Saturday, July 3, 2010

Another Autism Dad - An Introduction

My name is Joe. I'm a professional photographer, student and for the last 2 years or so I've been the primary care-giver for my two kids, Maria (5) and Joseph (3.5). Last autumn, my school schedule required me to put the kids in daycare for a few hours a week while I went to some classes that couldn't be coordinated with my wife's full-time work schedule, and that's when our adventure began.

Joseph wasn't talking when he started at daycare. We kept hearing things like, 'It's ok, younger siblings start talking later." or "Boys develop their speech more slowly than girls." So I wasn't terribly concerned. Because Maria was one and a half when Joseph was born, I didn't take them out much. I was always concerned about having Maria run off and not being able to chase her with a newborn in tow, or one of my greatest fears, both of them pooping in their diapers... AT THE SAME TIME.

One of the first times I was really confused by Joseph, I had arranged a rare playdate with a friend who had a son that was a month or two younger than Joseph. My friend's son talked to his mother. He interacted with her. They played together. I thought that he and Joseph would play, but instead Maria played with my friend's son, and Joseph sat underneath the jungle-gym playing in the mulch and occasionally trying to run off to explore the park beyond the playground.

When I went to pick the kids up from their first day of school, I had expected that Maria would have some behavioral problems in the new atmosphere. Upon entering the school, I got to Maria's classroom first, where I was told that everything went fine. Then I got to Joseph's room, where his teacher looked a little frantic and told me that he had been scratching himself, refused to lay down at nap time, entirely ignored any attempt to verbally correct his behavior, put his head in the bookshelves and knocked it against the shelves, CLIMBING the bookshelves. I was totally off-balance, I hadn't expected this. We thought perhaps he needed time to acclimate to the classroom environment. But waiting didn't seem to help much.

In November, when Joseph was just 2 months away from his third birthday, we took him to get his hearing checked. They said it was totally normal. We had his speech evaluated and they said he had the speech level of a one year old. When we got these reports back, we told his teacher about them. She suggested contacting  the state to have him evaluated, but she wasn't particularly specific.

In January, shortly after his third birthday, I called the department to which she had referred me, and they told me that they only handle kids under three years old, and that he was now under the jurisdiction of our local school district. By this point, we had been given more information about Autism Spectrum Disorders. I had found the M-CHAT and reviewed the DSM-IV section on ASD, and we thought that this totally explained not only the speech, but the lack of interest in socialization, and all these cute little idiosyncrasies that he had. We knew that sorting things and lining things up in rows was a "stereotyped" behavior, but we didn't realize that so was walking on tip-toes, and only last night we watched a YouTube video of the "hand flapping" that we've read about and we realized that he does that sometimes when he gets excited.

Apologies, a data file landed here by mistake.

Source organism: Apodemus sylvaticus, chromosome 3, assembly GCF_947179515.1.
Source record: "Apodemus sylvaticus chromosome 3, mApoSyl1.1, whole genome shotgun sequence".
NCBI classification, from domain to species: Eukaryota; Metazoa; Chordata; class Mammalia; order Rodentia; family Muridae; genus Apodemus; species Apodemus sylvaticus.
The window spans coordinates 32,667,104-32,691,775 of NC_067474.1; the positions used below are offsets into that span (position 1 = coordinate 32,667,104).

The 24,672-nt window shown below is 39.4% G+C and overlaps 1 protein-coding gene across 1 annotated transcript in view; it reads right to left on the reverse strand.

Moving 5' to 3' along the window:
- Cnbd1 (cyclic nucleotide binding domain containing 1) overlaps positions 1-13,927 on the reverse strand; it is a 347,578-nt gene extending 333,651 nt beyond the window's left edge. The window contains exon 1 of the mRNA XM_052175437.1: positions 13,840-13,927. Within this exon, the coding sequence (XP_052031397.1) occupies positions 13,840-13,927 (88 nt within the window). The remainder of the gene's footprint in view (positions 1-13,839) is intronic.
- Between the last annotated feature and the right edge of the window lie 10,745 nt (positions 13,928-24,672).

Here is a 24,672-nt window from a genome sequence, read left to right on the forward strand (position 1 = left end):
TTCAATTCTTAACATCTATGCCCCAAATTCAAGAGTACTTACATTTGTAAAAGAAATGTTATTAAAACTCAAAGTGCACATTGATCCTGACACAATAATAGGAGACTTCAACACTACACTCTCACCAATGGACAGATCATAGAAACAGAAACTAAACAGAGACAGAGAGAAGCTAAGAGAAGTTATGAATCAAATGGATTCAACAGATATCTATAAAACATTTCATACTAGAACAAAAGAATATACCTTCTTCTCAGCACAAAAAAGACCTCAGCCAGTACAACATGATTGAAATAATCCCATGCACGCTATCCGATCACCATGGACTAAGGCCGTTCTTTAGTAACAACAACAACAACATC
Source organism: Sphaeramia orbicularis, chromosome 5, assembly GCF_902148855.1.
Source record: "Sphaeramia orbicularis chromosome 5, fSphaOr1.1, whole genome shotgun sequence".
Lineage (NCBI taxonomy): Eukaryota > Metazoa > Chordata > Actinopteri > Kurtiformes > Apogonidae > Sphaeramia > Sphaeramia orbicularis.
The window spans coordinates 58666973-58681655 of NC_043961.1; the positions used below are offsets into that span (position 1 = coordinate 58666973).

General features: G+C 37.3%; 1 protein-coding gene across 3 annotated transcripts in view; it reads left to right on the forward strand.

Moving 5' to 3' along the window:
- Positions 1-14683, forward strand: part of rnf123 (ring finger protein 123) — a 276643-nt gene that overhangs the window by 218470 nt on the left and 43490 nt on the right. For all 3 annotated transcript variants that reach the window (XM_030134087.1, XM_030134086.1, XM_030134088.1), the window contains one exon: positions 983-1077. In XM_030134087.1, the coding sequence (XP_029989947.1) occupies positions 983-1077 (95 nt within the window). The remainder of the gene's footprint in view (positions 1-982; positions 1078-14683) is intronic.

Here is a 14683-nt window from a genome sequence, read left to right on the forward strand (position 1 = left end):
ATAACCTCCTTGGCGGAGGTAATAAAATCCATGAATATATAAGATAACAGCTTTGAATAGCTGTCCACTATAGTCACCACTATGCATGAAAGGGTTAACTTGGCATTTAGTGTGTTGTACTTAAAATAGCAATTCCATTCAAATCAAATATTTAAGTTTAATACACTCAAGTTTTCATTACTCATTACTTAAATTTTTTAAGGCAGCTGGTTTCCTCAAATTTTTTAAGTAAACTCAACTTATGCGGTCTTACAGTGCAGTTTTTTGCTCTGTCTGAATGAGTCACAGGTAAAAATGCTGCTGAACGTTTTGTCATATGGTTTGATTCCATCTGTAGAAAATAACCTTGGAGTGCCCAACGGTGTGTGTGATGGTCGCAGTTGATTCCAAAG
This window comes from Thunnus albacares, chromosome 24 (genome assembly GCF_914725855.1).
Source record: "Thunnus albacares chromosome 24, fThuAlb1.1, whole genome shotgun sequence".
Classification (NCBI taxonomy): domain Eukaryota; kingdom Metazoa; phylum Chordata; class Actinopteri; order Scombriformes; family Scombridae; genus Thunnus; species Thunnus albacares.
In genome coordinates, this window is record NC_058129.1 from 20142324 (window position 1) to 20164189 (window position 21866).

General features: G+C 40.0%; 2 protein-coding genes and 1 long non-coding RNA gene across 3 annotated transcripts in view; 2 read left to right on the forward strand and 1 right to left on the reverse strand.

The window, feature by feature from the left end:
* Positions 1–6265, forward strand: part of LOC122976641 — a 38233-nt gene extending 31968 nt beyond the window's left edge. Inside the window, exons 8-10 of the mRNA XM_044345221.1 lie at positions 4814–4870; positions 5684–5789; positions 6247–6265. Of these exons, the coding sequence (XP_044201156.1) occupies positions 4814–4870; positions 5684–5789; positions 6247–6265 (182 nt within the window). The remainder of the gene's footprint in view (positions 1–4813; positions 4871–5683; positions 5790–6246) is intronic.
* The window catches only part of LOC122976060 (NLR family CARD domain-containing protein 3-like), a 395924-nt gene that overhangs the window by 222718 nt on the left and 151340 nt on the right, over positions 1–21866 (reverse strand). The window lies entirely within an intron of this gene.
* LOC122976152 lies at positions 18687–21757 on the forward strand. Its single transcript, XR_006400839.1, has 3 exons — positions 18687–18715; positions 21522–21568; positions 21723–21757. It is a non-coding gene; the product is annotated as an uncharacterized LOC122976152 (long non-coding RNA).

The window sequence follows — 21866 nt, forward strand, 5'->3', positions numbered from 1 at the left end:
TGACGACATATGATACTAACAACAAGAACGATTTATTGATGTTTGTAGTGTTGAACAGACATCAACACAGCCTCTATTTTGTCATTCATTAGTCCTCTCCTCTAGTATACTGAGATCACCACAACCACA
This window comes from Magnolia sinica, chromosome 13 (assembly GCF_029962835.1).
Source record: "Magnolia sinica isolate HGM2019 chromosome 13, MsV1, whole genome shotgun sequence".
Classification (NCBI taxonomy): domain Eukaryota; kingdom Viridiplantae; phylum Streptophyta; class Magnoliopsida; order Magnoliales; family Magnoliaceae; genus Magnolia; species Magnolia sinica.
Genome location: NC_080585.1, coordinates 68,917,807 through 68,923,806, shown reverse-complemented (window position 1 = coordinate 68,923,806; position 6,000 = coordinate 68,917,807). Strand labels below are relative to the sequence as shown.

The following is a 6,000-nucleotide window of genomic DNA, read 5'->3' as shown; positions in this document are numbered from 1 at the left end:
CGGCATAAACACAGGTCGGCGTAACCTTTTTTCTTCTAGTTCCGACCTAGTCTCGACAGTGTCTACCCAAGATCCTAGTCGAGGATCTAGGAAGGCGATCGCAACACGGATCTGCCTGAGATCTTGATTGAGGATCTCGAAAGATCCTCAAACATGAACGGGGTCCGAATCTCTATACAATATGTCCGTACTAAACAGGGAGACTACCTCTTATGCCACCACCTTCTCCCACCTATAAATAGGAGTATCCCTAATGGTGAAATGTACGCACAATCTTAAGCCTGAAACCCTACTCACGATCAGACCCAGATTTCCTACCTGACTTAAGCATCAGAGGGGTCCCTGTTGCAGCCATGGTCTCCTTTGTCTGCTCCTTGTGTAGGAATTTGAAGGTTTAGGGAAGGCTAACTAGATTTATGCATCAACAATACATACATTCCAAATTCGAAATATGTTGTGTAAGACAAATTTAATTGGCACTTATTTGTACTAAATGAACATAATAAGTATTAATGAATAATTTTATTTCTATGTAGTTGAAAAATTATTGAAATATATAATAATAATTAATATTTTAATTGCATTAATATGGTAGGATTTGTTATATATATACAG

At this point, Joseph has been in weekly speech therapy since May, and Dublin Schools has accepted Joseph into their special needs preschool program. He just finished three weeks of summer school yesterday. He's already talking more. Just a couple of weeks ago, he brought me a cup and said, 'Juice." This, as far as I can remember, is the first time that he has spoken when he was NOT simply repeating something that was said to him. Usually he just hands me the cup and expects me to put something in it for him to drink. A week ago, he was trying to walk through a crowded kitchen of adults and he said, ''Scuse me!' We're very optimistic about his progress in this short period.

We're on a list, waiting to be called by OSU Medical Center for a research study where they will evaluate Joseph and officially diagnose him with an ASD (if that is indeed appropriate, which we're 95% sure it is) and my wife and I will participate in a program for training parents how to deal with children with autism.

I've occasionally written about individual experiences I've had with Joseph on my Facebook, but I feel that a dedicated blog for the subject is called for. Hopefully, I will update it regularly and don't abandon it as I have my political blog. :) Hopefully, it will help someone else. I know that one of the most comforting experiences I've had in the last 6 or 7 months was talking to the mother of a 4 year old girl with PDD-NOS, comparing symptoms between her child and Joseph. They had so much in common and it made me feel like I wasn't alone.

Coming up, now that summer school is over and Joseph will be at home all day, we're going to attempt toilet training. I'm sure that I will have much to write about it. :)


  1. Excellent idea for a blog. I'll continue to follow it. I hope to see the progress your son makes described here.

  2. I'll be following with interest, Joe.